Early applications of JE focused on biomolecular systems, where it is a well-established method to compute Dellago2 . Proof-of-principle experiments were carried out Bustamante1 ; Kiang1 ; Ritort1 following an early proposal by Hummer and Szabo Szabo1 . Other experiments include those using classical oscillators Rabbiosi1 ; Bechinger1 . On the quantum side, the first experiment testing JE was first reported for a quantum spin Serra1 , relying on interferometric schemes to reconstruct work distributions Vedral1 ; Paternostro2 . While other settings have been proposed, e.g., circuit QED Campisi1 , a more recent experimental confirmation, following the proposal Lutz3 , uses a trapped ion subject to an external force Kihwan1 . These experiments are by no means straightforward. In both classical and quantum cases, the ensemble average of a highly nonlinear (in fact, exponential) function of work, as requested by JE, could become practically demanding in yielding a well-converged result for , as rare events can potentially dominate the average Jarzynski1 ; Jarzynski2 . This in fact has motivated a number of studies in the literature to investigate the errors in predicting based on JE Zuckerman1 ; Bustamante2 ; Zuckerman2 ; Dellago1 ; Ritort2 ; Zuckerman3 ; Yi1 ; Kirkpatrick1 . As suggested by the central limit theorem (CLT), the errors are related to the variance in the exponential work, i.e., . The larger is, the more realizations of we must collect to reach a given accuracy in . To obtain within an error of , the number of realizations needed was estimated as Jarzynski3 ; Dellago1 .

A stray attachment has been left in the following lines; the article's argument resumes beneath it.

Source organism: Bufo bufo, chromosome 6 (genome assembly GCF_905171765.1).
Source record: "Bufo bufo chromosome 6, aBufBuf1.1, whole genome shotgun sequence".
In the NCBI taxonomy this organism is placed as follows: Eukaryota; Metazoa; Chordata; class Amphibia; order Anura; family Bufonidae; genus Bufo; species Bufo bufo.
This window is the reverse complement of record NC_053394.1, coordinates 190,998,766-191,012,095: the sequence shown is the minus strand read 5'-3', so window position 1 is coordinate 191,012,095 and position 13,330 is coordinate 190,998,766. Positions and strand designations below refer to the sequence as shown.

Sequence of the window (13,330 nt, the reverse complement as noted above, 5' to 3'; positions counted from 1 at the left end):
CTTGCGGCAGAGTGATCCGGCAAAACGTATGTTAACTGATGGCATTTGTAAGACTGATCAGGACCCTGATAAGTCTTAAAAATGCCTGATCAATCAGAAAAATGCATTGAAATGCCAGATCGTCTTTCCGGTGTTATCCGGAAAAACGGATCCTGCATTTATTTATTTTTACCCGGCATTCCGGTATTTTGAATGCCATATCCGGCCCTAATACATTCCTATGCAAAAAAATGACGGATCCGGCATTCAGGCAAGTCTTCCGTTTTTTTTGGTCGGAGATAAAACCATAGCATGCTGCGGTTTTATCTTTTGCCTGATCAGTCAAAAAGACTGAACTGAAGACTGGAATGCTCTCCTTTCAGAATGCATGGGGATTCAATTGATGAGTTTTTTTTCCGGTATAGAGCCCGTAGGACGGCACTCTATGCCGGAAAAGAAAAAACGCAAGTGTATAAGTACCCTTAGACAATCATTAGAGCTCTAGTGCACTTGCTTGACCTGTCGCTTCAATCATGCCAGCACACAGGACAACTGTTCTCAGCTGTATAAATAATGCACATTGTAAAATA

The quantity represents the ensemble average of exponential quantities and the Boltzmann exponential cutoff for high-energy states might not always be effective in suppressing the contributions from the high-energy tail. Indeed, in contrast to JE itself which is always well behaved, can diverge, suggesting higher-energy components from the initial Gibbs distribution may contribute even more to the variance. Surprisingly, prior to our work Deng1 , this possibility of divergence was rarely mentioned, with one exception Dellago1 treating an adiabatic work protocol. According to the principle of minimal work fluctuations (PMWF) Gaoyang1 ; Deng1 , once diverges for an adiabatic protocol, then it will suffer from analogous divergence under arbitrary work protocols sharing the same initial and final system Hamiltonians. The accuracy in estimating in such situations becomes problematic. One can no longer rely on the CLT to predict how the error scales with the number of experimental runs. A generalization of the CLT can prove useful Deng1 for a specific situation, but in general the error estimate under a diverging is unknown.